Light Olefin Usage
The light olefin products, especially the ethylene and the propylene, are useful in polymerization processes that include solution, gas phase, slurry phase and a high pressure processes, or a combinations thereof. Particularly preferred is a gas phase or a slurry phase polymerization of one or more olefin(s) at least one of which is ethylene or propylene. These polymerization processes utilize a polymerization catalyst that can include any one or a combination of the molecular sieve catalysts discussed above, however, the preferred polymerization catalysts are those Ziegler-Natta, Phillips-type, metallocene, metallocene-type and advanced polymerization catalysts, and mixtures thereof. The polymers produced by the polymerization processes described above include linear low density polyethylene, elastomers, plastomers, high density polyethylene, low density polyethylene, polypropylene and polypropylene copolymers. The propylene based polymers produced by the polymerization processes include atactic polypropylene, isotactic polypropylene, syndiotactic polypropylene, and propylene random, block or impact copolymers.
In preferred embodiment, the integrated process comprises a polymerizing process of one or more olefin(s) in the presence of a polymerization catalyst system in a polymerization reactor to produce one or more polymer products, wherein the one or more olefin(s) having been made by converting an alcohol, particularly methanol, using a molecular sieve catalyst composition. The preferred polymerization process is a gas phase polymerization process and at least one of the olefins(s) is either ethylene or propylene, and preferably the polymerization catalyst system is a supported metallocene catalyst system. In this embodiment, the supported metallocene catalyst system comprises a support, a metallocene or metallocene-type compound and an activator, preferably the activator is a non-coordinating anion or alumoxane, or combination thereof, and most preferably the activator is alumoxane.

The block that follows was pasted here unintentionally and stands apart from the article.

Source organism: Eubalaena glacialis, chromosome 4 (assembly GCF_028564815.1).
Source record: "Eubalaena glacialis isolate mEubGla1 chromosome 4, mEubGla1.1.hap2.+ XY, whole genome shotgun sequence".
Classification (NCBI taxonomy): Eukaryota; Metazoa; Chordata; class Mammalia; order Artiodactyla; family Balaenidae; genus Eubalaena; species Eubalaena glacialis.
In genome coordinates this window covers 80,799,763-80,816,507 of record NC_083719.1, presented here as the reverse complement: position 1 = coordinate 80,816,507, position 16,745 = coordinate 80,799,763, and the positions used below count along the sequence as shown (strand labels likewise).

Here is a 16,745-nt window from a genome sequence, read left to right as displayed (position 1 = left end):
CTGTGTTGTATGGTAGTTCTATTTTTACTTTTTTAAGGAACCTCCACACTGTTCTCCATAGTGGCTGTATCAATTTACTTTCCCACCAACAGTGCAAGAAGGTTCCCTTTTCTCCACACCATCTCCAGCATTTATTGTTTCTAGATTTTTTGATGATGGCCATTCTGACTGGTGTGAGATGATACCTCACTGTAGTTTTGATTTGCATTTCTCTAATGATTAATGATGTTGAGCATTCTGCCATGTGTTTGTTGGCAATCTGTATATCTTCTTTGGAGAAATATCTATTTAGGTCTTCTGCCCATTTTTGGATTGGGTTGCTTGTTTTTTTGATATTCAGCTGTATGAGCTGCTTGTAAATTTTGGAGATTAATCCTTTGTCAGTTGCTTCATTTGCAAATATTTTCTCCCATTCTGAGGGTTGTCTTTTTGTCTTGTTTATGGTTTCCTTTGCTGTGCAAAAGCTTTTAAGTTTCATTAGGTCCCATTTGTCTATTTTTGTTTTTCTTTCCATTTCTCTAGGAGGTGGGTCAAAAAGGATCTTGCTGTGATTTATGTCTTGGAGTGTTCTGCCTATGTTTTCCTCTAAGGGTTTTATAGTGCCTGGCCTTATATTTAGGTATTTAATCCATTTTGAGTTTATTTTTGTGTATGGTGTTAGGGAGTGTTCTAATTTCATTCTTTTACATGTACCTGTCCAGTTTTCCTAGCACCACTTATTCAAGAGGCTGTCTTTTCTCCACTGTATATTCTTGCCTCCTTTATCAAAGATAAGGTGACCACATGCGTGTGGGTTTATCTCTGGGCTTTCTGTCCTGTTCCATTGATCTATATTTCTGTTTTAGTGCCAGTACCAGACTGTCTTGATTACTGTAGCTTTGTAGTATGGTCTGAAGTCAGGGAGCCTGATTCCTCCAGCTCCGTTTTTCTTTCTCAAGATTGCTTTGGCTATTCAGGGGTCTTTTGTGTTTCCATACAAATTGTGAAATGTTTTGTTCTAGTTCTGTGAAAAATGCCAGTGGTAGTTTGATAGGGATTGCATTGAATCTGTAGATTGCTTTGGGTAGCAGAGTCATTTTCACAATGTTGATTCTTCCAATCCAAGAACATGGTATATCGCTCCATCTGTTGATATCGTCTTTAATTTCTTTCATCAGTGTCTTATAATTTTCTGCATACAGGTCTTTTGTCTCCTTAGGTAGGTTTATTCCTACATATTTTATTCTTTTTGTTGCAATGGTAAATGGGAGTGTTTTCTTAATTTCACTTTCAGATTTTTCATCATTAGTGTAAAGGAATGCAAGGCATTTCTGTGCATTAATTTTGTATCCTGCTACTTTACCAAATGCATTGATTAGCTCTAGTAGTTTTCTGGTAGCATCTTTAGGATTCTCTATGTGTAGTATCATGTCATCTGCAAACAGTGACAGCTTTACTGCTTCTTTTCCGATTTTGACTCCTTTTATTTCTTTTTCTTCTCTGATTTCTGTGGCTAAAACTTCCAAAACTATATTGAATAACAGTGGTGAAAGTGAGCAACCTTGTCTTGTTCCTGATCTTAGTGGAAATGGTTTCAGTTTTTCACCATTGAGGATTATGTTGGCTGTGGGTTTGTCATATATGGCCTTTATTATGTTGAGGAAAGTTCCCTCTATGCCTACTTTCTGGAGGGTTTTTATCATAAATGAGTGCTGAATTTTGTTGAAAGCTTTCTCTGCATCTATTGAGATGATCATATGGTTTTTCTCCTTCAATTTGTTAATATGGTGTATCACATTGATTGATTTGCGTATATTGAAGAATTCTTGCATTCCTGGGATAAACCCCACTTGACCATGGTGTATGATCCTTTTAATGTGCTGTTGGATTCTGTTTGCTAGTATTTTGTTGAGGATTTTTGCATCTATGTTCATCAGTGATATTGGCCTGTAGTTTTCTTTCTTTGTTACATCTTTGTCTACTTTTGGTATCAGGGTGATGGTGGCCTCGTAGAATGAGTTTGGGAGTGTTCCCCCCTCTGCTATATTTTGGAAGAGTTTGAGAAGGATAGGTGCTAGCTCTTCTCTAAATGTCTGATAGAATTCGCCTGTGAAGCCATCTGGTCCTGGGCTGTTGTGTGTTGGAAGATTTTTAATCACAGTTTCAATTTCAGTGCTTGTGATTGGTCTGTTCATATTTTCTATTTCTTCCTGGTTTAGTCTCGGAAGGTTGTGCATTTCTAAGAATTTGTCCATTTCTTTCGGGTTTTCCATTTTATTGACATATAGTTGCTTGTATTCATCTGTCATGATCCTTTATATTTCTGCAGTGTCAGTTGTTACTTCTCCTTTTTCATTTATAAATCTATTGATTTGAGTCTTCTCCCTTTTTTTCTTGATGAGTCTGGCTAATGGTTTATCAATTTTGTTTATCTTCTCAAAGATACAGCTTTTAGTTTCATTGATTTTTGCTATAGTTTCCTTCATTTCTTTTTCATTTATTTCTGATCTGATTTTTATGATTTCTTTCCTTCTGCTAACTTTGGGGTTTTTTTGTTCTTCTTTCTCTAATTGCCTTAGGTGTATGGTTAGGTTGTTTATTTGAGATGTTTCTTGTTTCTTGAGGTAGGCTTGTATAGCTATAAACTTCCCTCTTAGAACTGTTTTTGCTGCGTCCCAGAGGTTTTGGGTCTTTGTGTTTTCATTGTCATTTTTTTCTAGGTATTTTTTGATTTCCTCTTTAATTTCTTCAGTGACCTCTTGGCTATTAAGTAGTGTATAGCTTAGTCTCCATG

In addition to polyolefins, numerous other olefin derived products are formed from the olefin(s) recovered any one of the processes described above, particularly the conversion processes, more particularly the GTO process or MTO process. These include, but are not limited to, aldehydes, alcohols, acetic acid, linear alpha olefins, vinyl acetate, ethylene dicholoride and vinyl chloride, ethylbenzene, ethylene oxide, cumene, isopropyl alcohol, acrolein, allyl chloride, propylene oxide, acrylic acid, ethylene-propylene rubbers, and acrylonitrile, and trimers and dimers of ethylene, propylene or butylenes.
In order to provide a better understanding of the present invention including representative advantages thereof, the following examples are offered.
LOI and ARI are specified in this patent specification.
There are numerous methods well known for making molecular sieves. The following is an example preparation of a molecular sieve, particularly a silicoaluminophosphate molecular sieve. Procedures for making a similar molecular sieve used in the examples below is described in PCT Publication WO 02/070407 published Sep. 12, 2002, which is fully incorporated by reference.
To a solution of 63.94 grams of phosphoric acid (85% in water) and 51.22 grams of de-mineralized water, 4.15 grams of Ludox AS 40 (40% silica) was added upon stirring. Then, 116.71 grams of TEAOH (35% in water) was added. Finally 37.75 grams of pseudoboehmite alumina (Condea Pural SB) was added together with 6.22 grams of de-mineralized water. This slurry solution, a synthesis mixture, had a composition expressed as the molar ratio: